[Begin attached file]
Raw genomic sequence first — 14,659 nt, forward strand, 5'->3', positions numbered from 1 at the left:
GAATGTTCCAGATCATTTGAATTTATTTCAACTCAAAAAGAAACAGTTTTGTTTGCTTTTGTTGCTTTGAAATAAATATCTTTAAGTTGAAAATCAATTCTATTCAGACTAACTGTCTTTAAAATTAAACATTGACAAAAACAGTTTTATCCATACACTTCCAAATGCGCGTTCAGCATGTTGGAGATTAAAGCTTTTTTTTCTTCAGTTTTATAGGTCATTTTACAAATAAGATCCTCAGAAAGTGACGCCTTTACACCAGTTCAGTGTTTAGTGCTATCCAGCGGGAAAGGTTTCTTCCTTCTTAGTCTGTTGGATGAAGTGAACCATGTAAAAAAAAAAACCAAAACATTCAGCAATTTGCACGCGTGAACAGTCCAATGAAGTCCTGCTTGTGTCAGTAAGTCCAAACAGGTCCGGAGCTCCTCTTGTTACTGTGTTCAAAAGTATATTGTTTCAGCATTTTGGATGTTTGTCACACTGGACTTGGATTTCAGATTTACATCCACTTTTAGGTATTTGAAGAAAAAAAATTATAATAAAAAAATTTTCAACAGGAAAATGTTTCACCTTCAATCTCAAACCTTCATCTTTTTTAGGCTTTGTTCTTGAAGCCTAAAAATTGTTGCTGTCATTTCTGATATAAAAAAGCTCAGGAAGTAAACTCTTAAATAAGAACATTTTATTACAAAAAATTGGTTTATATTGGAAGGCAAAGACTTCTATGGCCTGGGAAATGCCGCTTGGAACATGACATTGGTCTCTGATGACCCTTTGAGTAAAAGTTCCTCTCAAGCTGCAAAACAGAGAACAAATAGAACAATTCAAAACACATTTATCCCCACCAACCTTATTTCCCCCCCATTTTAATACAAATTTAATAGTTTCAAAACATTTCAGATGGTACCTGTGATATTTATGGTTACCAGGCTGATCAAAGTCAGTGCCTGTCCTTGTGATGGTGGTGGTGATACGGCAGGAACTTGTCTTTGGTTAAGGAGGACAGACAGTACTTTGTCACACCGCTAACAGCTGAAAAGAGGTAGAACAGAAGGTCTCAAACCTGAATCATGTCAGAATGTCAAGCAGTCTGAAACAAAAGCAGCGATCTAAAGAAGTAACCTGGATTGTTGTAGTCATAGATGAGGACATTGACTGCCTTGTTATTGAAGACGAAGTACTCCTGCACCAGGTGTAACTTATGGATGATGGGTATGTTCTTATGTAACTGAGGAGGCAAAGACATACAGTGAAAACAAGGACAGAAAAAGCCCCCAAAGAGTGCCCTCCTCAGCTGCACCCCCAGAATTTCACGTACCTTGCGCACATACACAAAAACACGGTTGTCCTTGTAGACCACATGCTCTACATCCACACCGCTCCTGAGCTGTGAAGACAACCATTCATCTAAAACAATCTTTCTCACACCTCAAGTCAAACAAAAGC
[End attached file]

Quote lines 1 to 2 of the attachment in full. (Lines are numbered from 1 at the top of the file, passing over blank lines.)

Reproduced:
Raw genomic sequence first — 14,659 nt, forward strand, 5'->3', positions numbered from 1 at the left:
GAATGTTCCAGATCATTTGAATTTATTTCAACTCAAAAAGAAACAGTTTTGTTTGCTTTTGTTGCTTTGAAATAAATATCTTTAAGTTGAAAATCAATTCTATTCAGACTAACTGTCTTTAAAATTAAACATTGACAAAAACAGTTTTATCCATACACTTCCAAATGCGCGTTCAGCATGTTGGAGATTAAAGCTTTTTTTTCTTCAGTTTTATAGGTCATTTTACAAATAAGATCCTCAGAAAGTGACGCCTTTACACCAGTTCAGTGTTTAGTGCTATCCAGCGGGAAAGGTTTCTTCCTTCTTAGTCTGTTGGATGAAGTGAACCATGTAAAAAAAAAAACCAAAACATTCAGCAATTTGCACGCGTGAACAGTCCAATGAAGTCCTGCTTGTGTCAGTAAGTCCAAACAGGTCCGGAGCTCCTCTTGTTACTGTGTTCAAAAGTATATTGTTTCAGCATTTTGGATGTTTGTCACACTGGACTTGGATTTCAGATTTACATCCACTTTTAGGTATTTGAAGAAAAAAAATTATAATAAAAAAATTTTCAACAGGAAAATGTTTCACCTTCAATCTCAAACCTTCATCTTTTTTAGGCTTTGTTCTTGAAGCCTAAAAATTGTTGCTGTCATTTCTGATATAAAAAAGCTCAGGAAGTAAACTCTTAAATAAGAACATTTTATTACAAAAAATTGGTTTATATTGGAAGGCAAAGACTTCTATGGCCTGGGAAATGCCGCTTGGAACATGACATTGGTCTCTGATGACCCTTTGAGTAAAAGTTCCTCTCAAGCTGCAAAACAGAGAACAAATAGAACAATTCAAAACACATTTATCCCCACCAACCTTATTTCCCCCCCATTTTAATACAAATTTAATAGTTTCAAAACATTTCAGATGGTACCTGTGATATTTATGGTTACCAGGCTGATCAAAGTCAGTGCCTGTCCTTGTGATGGTGGTGGTGATACGGCAGGAACTTGTCTTTGGTTAAGGAGGACAGACAGTACTTTGTCACACCGCTAACAGCTGAAAAGAGGTAGAACAGAAGGTCTCAAACCTGAATCATGTCAGAATGTCAAGCAGTCTGAAACAAAAGCAGCGATCTAAAGAAGTAACCTGGATTGTTGTAGTCATAGATGAGGACATTGACTGCCTTGTTATTGAAGACGAAGTACTCCTGCACCAGGTGTAACTTATGGATGATGGGTATGTTCTTATGTAACTGAGGAGGCAAAGACATACAGTGAAAACAAGGACAGAAAAAGCCCCCAAAGAGTGCCCTCCTCAGCTGCACCCCCAGAATTTCACGTACCTTGCGCACATACACAAAAACACGGTTGTCCTTGTAGACCACATGCTCTACATCCACACCGCTCCTGAGCTGTGAAGACAACCATTCATCTAAAACAATCTTTCTCACACCTCAAGTCAAACAAAAGC